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Passive speakers, separate boxes...help me understand the appeal

svart-hvitt

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#1
We have another thread on «Turntables - help me understand the appeal»:

https://www.audiosciencereview.com/...urntables-help-me-understand-the-appeal.6430/

Unsurprisingly ASR members have little good to say about the technical aspect of vinyl playback.

Then it strikes me: Why not ask the same question on passive speakers and external DACs, preamps and amps?

The Audio Critic and the Aczels foresaw what was coming in the mid 1990s when they posted the cartoon below. And @amirm ’s royal measurements have shown us that size and cost are not the best factors explaining audio transparency.

A rational audiophile would have digested Aczel’s cartoon ages ago. Still, many people on ASR sport passive speakers and external separates.

Aren’t turntables and passive speakers plus external separates really the same thing? A habit that is hard to turn despite scientific input?

;)

 

Blumlein 88

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#2
Availability is the appeal. Chicken and egg problem.

For several years I ran a Tact unit. That was a power amp that did DA conversion in the power output stage. Took in digital input, controlled volume, did Room Correction and was a decent power amp all in one box. It still left me with passive speakers, but my system was this one box, speakers and a digital source (eventually a computer). 3 pieces doing very sophisticated things at a high level of quality. I used this for a decade happily. Today the same thing could be done with the box also including streaming or network capability so even a computer isn't needed. Throw all this into a pair of active speakers and your there.

On the other hand, move to a new house, have different speaker needs, and you'd have to throw it out and get something else all at once. That is where some separation of components helps. If you aren't a mature audiophile that knows your needs well enough, separates let you learn, and grow and improve for a few years in a way a complete all in one speaker system might not. If the price/performance ratio is good enough (and with widespread acceptance of the idea it might be) then such all in one systems still may be the smart move all things considered.

Thought not widely enough accepted as so, we are at the point where speakers should be active and have digital only input. We aren't there yet in the market however. And may never be.

Oh and we are all human. I think some audiophiles get addicted to the happiness that comes from improving something. You have more chances to improve this or that and get that little psychic kick in the pants for a few weeks with separates. You can do it several places several times over months and years. There is a psychological benefit that an all in one cannot provide. It is simple Pavlovian or Skinnerian conditioning. You'll be hard pressed to fight that. I think this partly explains trends even in illusory components. Like a long complex chain of USB connection pieces. Even if all expectation bias you experience the psychic benefit as if real and you can do it over and over.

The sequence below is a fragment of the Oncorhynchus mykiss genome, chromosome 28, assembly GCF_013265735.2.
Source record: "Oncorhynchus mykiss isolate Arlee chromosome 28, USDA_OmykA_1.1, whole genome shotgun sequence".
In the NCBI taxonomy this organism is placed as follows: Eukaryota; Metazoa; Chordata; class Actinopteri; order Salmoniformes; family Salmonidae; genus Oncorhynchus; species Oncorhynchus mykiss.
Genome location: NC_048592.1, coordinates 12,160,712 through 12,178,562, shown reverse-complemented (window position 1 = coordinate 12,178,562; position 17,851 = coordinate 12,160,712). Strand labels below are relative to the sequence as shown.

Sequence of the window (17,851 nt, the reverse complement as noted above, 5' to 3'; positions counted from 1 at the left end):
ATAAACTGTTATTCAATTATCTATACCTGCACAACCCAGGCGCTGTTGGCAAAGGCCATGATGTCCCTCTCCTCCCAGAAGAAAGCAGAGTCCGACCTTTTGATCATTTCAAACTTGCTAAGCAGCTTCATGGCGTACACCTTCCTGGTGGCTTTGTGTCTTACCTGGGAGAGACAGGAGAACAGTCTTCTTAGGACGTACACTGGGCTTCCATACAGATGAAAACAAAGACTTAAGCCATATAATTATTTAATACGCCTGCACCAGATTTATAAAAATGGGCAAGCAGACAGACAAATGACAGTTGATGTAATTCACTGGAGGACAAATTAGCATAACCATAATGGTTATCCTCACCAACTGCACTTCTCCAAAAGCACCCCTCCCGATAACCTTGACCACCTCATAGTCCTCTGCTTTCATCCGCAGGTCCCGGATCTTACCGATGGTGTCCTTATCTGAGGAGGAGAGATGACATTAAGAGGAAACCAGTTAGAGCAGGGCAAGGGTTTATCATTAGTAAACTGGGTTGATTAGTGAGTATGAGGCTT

sergeauckland

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#3
I have two 19" racks full of equipment in my listening room, and it's all there for a reason. Firstly, I've owned some,of it since the 1980s, and as it's still working fine, I'm not getting rid of it. Secondly, I pretty much only buy used and vintage at that, and thirdly, I build a fair bit of equipment myself, and that doesn't lend itself to the 'all in one' way, so that's why I have two racks full, plus two large B&W 801 (now) active 'speakers.

Yes, if it all disappeared overnight, I probably would replace it with something a lot smaller, but as I know the insides of every item intimately, it'll stay for the moment.

S
 
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#4
That's true in my case. What's known and familiar. Another factor is cost. I can't afford the Orion speaker that Aczel liked so much. Technically superior to the passive speaker route I've taken, but I think good, passive speakers are more practical from a cost perspective. Also, I like to tinker and swap out gear which is not as much of an option with a more integrated system despite the potential of superior specs. Not unlike the ritual of playing vinyl that still has apppeal for some.
 

svart-hvitt

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#5
It’s said science progresses one funeral at the time. So are audiophile habits, it seems.

Aczel’s cartoon is from 1995. The correctness of his foresight has only been beaten by the stubborness of those who were the target of his advice.
 

svart-hvitt

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#6
I have two 19" racks full of equipment in my listening room, and it's all there for a reason. Firstly, I've owned some,of it since the 1980s, and as it's still working fine, I'm not getting rid of it. Secondly, I pretty much only buy used and vintage at that, and thirdly, I build a fair bit of equipment myself, and that doesn't lend itself to the 'all in one' way, so that's why I have two racks full, plus two large B&W 801 (now) active 'speakers.

Yes, if it all disappeared overnight, I probably would replace it with something a lot smaller, but as I know the insides of every item intimately, it'll stay for the moment.

S
Keeping what one has is a very intelligent decision. That can also be said about turntables, though.

It’s the decisions by those who build a new system I don’t understand. And from a pure science point of view it is a contradiction to ridicule vinyl while one chose passive speakers for playback.